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Fashion Illustration: Inspiration and Technique

Fashion Illustration: Inspiration and Technique

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Fashion Illustration: Inspiration and Technique

4.5/5 (7 évaluations)
190 pages
34 minutes
Nov 1, 2016


Learn to illustrate fashion from a designer's perspective.

Achieve movement and attitude in figure drawing by following a few simple steps.

Develop striking and energetic page compositions.

Explore effortless ways to illustrate print, textures, and embellishments.

Discover an exciting variety of media and techniques to enrich your individual drawing style.

Nov 1, 2016

À propos de l'auteur

Anna Kiper has been a technical designers, forecaster, illustrator, couture designer and professor of fashion. She has worked at both Calvin Klein and Mondi, and now designs for Maggie Norris Couture. She also carries a full teaching schedule at Parson's and FIT in New York, where she lives.

Lié à Fashion Illustration

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Aperçu du livre

Fashion Illustration - Anna Kiper



It’s a miracle that my interest in fashion took root in Cold War Russia—a land untouched by Western fashion trends and full of grey uniforms, emotional restraint, and hostility toward creative expression and individuality. My only escape from the grim reality of my childhood was reading fairytales and marvelling at the intricacies of the traditional Russian costume illustrations of the famous Bilibin.

In my teenage years, I was opened up to a whole new artistic world when I discovered the magical watercolours of Leon Bakst and Alexandre Benois. The decadence of early 20th century Russia and its influence on art and literature fueled my imagination and creativity. Artists like Vrubel and Roerich, and the poetic genius of Gumilev and Blok influenced my vision, molded my artistic sense, and inspired me to pursue a career in art and fashion. Despite the hardships of immigrating alone to the United States as a young girl and the obstacle of overcoming cultural differences, my interest and commitment to fashion continued to grow.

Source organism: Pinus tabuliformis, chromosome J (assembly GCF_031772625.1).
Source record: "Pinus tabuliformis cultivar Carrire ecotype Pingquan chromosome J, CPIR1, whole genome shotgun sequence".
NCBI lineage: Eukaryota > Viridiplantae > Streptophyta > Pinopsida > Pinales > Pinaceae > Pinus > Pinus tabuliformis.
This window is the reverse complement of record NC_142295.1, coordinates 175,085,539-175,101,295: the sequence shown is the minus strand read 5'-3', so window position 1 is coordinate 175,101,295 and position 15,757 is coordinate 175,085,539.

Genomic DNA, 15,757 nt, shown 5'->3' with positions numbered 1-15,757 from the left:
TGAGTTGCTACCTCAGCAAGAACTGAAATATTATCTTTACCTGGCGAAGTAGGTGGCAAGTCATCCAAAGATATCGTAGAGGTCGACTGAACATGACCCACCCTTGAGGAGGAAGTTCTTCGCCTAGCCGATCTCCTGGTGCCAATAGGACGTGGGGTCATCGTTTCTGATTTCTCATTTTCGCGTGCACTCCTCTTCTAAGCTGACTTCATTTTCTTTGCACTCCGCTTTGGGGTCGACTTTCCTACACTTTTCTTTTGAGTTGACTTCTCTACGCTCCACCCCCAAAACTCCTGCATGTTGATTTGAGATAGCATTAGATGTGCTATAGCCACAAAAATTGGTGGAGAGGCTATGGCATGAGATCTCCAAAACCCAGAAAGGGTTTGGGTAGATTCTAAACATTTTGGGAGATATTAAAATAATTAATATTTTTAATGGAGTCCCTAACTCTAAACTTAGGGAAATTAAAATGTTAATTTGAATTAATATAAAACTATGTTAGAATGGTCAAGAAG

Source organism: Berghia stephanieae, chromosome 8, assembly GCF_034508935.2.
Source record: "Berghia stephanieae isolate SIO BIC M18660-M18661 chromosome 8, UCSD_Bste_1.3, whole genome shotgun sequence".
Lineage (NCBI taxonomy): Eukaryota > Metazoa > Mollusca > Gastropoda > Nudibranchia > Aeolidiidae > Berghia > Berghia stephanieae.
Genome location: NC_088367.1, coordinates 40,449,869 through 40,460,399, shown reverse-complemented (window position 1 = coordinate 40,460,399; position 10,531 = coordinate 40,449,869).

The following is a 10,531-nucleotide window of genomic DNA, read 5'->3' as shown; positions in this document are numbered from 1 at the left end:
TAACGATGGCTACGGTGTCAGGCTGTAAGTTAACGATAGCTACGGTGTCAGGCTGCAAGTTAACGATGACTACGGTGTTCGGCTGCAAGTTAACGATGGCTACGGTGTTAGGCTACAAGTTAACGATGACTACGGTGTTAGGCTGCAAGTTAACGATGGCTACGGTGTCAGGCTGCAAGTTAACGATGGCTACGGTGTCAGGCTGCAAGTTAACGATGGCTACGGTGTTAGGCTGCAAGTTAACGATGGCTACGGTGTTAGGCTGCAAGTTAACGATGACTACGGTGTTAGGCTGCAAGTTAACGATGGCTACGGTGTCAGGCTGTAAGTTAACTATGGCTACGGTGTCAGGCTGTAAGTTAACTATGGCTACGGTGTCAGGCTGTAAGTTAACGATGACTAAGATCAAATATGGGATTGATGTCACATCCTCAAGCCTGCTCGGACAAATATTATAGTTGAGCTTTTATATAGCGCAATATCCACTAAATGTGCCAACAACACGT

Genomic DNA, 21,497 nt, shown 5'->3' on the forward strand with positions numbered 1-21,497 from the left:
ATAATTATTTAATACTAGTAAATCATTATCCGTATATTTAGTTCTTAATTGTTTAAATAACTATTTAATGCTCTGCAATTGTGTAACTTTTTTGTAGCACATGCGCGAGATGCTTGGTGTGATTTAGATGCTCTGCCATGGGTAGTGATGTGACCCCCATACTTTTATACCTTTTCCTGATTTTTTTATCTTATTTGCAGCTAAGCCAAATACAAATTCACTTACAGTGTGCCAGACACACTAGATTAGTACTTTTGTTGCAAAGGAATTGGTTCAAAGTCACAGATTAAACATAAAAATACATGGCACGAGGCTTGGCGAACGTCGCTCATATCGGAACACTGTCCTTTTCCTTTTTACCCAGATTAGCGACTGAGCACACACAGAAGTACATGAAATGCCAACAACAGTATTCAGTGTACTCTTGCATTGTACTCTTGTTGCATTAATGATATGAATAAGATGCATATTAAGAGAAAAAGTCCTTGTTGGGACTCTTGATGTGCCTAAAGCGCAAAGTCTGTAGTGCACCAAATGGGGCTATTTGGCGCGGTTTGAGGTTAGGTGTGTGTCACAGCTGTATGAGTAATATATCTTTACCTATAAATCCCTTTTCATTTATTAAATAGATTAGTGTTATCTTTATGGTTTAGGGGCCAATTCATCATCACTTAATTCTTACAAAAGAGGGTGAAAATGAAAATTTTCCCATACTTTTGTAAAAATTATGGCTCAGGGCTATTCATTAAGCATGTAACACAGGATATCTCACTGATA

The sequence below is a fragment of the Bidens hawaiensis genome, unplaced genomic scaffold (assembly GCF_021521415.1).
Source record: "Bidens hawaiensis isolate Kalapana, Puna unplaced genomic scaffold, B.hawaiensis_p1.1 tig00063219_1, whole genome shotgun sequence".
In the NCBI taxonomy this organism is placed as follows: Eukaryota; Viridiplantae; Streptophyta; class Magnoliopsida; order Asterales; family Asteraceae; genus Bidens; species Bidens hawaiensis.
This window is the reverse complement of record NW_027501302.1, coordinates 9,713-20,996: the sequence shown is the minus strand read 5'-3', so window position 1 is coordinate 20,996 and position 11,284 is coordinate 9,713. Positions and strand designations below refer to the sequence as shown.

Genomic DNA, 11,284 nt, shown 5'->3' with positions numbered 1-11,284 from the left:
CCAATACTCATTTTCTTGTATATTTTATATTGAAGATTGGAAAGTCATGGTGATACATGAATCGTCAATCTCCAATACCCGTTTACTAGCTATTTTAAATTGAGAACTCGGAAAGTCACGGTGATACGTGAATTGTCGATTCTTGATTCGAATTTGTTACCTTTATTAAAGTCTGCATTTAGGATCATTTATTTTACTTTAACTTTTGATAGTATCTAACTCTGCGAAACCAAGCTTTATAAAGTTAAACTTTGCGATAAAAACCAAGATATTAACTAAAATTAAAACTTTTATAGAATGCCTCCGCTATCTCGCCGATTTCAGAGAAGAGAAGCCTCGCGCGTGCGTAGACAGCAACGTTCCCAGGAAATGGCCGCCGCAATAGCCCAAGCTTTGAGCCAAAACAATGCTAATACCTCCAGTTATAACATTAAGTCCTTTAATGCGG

Throughout history, costumes have often been illustrated by artists with great attention to detail, but it was only through the posters of Toulouse-Lautrec and the ink drawings of Aubrey Beardsley and Erté in the late 19th and early 20th centuries, that fashion illustration emerged into an art form. The 30s and 40s saw a glamorous style of fashion illustrated in the work of René Bouët-Willaumez, Carl Erickson, and René Gruau in the 50s. In the 70s and 80s, fashion illustration had a huge impact on fashion design, and the influence of urban street trends on fashion culture was noticeable everywhere. This was evident in the electric brilliance of Antonio Lopez, the New Wave energy of Tony Viramontes, and the bold simplicity of Mats Gustavson.

In the 90s, fashion photography overshadowed illustration—a side effect of the technological revolution. As computers continued to simplify the world and as digital art became popular, the demand for hand-drawn art began to diminish. The studios of Steven Meisel, Sarah Moon, and Tim Walker produced beautiful photography. However, even the most compelling photographs could not replicate the magic of the artist’s hand and the unique relationship that is created between the artist, the artwork, and the viewer. A hand drawing creates a direct connection to the artist, expressing the individual style, energy and creativity.

Drawing is vitally important for the fashion industry. Many top designers, such as Karl Lagerfeld, Christian Lacroix, and Yves Saint Laurent, have freely expressed their ideas by illustrating their own designs on paper as a preliminary step in creating their collections.

This book represents a designer’s point of view on fashion illustration and will hopefully contribute to the revival of this unique art form. Every

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Avis des lecteurs

  • (3/5)
    Some information on drawing the figure, and lots of examples of fabric rendered as clothes, although not a lot of detail on how to create the effects. Pleasant, slightly smudgy drawings.